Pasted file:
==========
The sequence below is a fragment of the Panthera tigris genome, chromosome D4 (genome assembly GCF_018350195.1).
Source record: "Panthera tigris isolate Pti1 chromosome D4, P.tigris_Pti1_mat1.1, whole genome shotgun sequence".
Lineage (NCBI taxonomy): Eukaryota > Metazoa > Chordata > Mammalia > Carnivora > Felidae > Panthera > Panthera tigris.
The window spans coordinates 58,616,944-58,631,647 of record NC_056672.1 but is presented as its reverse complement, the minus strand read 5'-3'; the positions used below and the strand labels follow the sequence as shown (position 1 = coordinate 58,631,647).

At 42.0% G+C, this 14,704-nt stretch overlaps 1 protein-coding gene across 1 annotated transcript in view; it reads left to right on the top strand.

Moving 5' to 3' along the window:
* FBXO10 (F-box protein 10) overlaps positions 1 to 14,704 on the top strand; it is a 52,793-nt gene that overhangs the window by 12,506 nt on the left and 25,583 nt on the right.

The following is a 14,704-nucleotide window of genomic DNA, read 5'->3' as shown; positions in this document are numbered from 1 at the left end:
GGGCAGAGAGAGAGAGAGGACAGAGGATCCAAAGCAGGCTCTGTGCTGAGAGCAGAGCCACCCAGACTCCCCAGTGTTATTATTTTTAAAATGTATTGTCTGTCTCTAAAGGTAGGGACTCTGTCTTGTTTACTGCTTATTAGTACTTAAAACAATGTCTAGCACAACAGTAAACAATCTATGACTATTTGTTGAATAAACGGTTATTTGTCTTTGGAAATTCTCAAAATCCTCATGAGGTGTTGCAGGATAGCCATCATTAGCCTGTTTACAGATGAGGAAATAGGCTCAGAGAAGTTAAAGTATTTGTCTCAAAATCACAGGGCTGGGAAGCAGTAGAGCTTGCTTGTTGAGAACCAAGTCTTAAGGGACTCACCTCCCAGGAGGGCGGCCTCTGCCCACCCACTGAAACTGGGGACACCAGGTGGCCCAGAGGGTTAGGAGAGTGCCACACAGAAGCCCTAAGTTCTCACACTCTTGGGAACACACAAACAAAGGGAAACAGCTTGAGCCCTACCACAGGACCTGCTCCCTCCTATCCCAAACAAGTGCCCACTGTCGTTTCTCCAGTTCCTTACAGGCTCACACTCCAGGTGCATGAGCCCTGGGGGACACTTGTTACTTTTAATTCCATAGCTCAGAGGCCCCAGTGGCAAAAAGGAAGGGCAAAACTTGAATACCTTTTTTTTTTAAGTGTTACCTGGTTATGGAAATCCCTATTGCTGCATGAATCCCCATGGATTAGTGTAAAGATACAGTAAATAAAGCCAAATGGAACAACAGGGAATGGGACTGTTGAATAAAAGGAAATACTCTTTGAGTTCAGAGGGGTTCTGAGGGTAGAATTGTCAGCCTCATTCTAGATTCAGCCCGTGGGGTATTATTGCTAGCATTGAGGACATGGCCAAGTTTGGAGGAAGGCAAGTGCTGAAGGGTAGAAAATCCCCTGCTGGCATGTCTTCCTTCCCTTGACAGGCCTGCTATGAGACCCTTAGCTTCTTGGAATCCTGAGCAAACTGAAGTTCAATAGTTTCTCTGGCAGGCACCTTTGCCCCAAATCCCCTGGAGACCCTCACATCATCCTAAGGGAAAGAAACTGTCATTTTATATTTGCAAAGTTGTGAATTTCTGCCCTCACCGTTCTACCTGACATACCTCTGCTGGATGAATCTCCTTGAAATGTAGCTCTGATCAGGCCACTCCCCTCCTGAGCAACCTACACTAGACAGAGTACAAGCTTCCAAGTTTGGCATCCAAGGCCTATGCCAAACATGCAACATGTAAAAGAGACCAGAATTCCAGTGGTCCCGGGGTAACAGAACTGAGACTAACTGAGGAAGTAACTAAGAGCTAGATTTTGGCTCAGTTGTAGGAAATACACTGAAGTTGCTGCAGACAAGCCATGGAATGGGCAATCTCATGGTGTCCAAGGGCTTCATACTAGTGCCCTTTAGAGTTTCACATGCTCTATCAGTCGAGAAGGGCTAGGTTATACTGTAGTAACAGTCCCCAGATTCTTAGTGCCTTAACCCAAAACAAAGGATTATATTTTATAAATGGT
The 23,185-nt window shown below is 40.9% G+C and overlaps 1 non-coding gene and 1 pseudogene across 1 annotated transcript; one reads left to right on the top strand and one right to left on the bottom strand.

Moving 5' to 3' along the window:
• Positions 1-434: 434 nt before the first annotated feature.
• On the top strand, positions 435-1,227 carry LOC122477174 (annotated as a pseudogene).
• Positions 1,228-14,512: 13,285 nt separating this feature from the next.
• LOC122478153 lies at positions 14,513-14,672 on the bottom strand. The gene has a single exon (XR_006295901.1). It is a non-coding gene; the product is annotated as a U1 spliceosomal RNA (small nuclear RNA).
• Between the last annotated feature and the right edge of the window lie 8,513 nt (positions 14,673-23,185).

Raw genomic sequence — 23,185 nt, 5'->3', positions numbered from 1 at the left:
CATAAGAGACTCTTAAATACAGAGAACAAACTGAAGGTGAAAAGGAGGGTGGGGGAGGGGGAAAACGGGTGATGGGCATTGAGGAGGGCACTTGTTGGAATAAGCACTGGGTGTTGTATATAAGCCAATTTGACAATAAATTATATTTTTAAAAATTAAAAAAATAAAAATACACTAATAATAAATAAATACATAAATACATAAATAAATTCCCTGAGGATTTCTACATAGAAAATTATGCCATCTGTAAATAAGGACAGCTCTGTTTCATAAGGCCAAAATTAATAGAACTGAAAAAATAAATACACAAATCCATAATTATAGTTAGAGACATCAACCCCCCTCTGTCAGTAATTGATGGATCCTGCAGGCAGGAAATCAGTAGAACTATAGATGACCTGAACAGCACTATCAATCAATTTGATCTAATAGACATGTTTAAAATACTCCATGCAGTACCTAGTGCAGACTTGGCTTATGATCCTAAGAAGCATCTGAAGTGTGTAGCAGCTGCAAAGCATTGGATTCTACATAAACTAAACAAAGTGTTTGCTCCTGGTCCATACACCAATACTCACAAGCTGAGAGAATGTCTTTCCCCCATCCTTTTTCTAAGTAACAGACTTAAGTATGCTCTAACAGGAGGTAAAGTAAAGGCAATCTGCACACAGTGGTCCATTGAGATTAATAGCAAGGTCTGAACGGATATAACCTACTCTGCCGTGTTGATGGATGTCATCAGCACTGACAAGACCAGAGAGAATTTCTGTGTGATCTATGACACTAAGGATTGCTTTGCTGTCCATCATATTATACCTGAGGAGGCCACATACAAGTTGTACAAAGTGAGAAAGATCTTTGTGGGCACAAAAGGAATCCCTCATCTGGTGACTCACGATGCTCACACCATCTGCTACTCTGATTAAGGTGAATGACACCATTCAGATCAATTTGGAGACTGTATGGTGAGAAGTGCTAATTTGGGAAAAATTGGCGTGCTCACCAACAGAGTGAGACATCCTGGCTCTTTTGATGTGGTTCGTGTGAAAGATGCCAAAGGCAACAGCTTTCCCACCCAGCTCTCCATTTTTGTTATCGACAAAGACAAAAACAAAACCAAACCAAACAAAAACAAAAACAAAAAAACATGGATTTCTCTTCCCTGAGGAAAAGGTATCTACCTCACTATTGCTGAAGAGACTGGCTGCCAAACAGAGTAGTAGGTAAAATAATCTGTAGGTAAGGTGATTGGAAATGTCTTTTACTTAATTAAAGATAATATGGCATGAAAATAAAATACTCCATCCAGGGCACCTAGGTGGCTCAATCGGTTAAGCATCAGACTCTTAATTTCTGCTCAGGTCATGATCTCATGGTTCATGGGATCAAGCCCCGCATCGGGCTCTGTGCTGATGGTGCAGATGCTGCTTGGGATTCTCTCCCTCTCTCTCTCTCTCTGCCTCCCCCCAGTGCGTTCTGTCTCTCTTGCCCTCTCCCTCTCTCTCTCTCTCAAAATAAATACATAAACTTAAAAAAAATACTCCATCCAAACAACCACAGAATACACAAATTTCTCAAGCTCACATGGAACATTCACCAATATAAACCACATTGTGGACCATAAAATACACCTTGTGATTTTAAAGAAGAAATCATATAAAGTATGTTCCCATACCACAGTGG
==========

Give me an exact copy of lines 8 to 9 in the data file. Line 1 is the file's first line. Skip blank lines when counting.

The following is a 14,704-nucleotide window of genomic DNA, read 5'->3' as shown; positions in this document are numbered from 1 at the left end:
GGGCAGAGAGAGAGAGAGGACAGAGGATCCAAAGCAGGCTCTGTGCTGAGAGCAGAGCCACCCAGACTCCCCAGTGTTATTATTTTTAAAATGTATTGTCTGTCTCTAAAGGTAGGGACTCTGTCTTGTTTACTGCTTATTAGTACTTAAAACAATGTCTAGCACAACAGTAAACAATCTATGACTATTTGTTGAATAAACGGTTATTTGTCTTTGGAAATTCTCAAAATCCTCATGAGGTGTTGCAGGATAGCCATCATTAGCCTGTTTACAGATGAGGAAATAGGCTCAGAGAAGTTAAAGTATTTGTCTCAAAATCACAGGGCTGGGAAGCAGTAGAGCTTGCTTGTTGAGAACCAAGTCTTAAGGGACTCACCTCCCAGGAGGGCGGCCTCTGCCCACCCACTGAAACTGGGGACACCAGGTGGCCCAGAGGGTTAGGAGAGTGCCACACAGAAGCCCTAAGTTCTCACACTCTTGGGAACACACAAACAAAGGGAAACAGCTTGAGCCCTACCACAGGACCTGCTCCCTCCTATCCCAAACAAGTGCCCACTGTCGTTTCTCCAGTTCCTTACAGGCTCACACTCCAGGTGCATGAGCCCTGGGGGACACTTGTTACTTTTAATTCCATAGCTCAGAGGCCCCAGTGGCAAAAAGGAAGGGCAAAACTTGAATACCTTTTTTTTTTAAGTGTTACCTGGTTATGGAAATCCCTATTGCTGCATGAATCCCCATGGATTAGTGTAAAGATACAGTAAATAAAGCCAAATGGAACAACAGGGAATGGGACTGTTGAATAAAAGGAAATACTCTTTGAGTTCAGAGGGGTTCTGAGGGTAGAATTGTCAGCCTCATTCTAGATTCAGCCCGTGGGGTATTATTGCTAGCATTGAGGACATGGCCAAGTTTGGAGGAAGGCAAGTGCTGAAGGGTAGAAAATCCCCTGCTGGCATGTCTTCCTTCCCTTGACAGGCCTGCTATGAGACCCTTAGCTTCTTGGAATCCTGAGCAAACTGAAGTTCAATAGTTTCTCTGGCAGGCACCTTTGCCCCAAATCCCCTGGAGACCCTCACATCATCCTAAGGGAAAGAAACTGTCATTTTATATTTGCAAAGTTGTGAATTTCTGCCCTCACCGTTCTACCTGACATACCTCTGCTGGATGAATCTCCTTGAAATGTAGCTCTGATCAGGCCACTCCCCTCCTGAGCAACCTACACTAGACAGAGTACAAGCTTCCAAGTTTGGCATCCAAGGCCTATGCCAAACATGCAACATGTAAAAGAGACCAGAATTCCAGTGGTCCCGGGGTAACAGAACTGAGACTAACTGAGGAAGTAACTAAGAGCTAGATTTTGGCTCAGTTGTAGGAAATACACTGAAGTTGCTGCAGACAAGCCATGGAATGGGCAATCTCATGGTGTCCAAGGGCTTCATACTAGTGCCCTTTAGAGTTTCACATGCTCTATCAGTCGAGAAGGGCTAGGTTATACTGTAGTAACAGTCCCCAGATTCTTAGTGCCTTAACCCAAAACAAAGGATTATATTTTATAAATGGT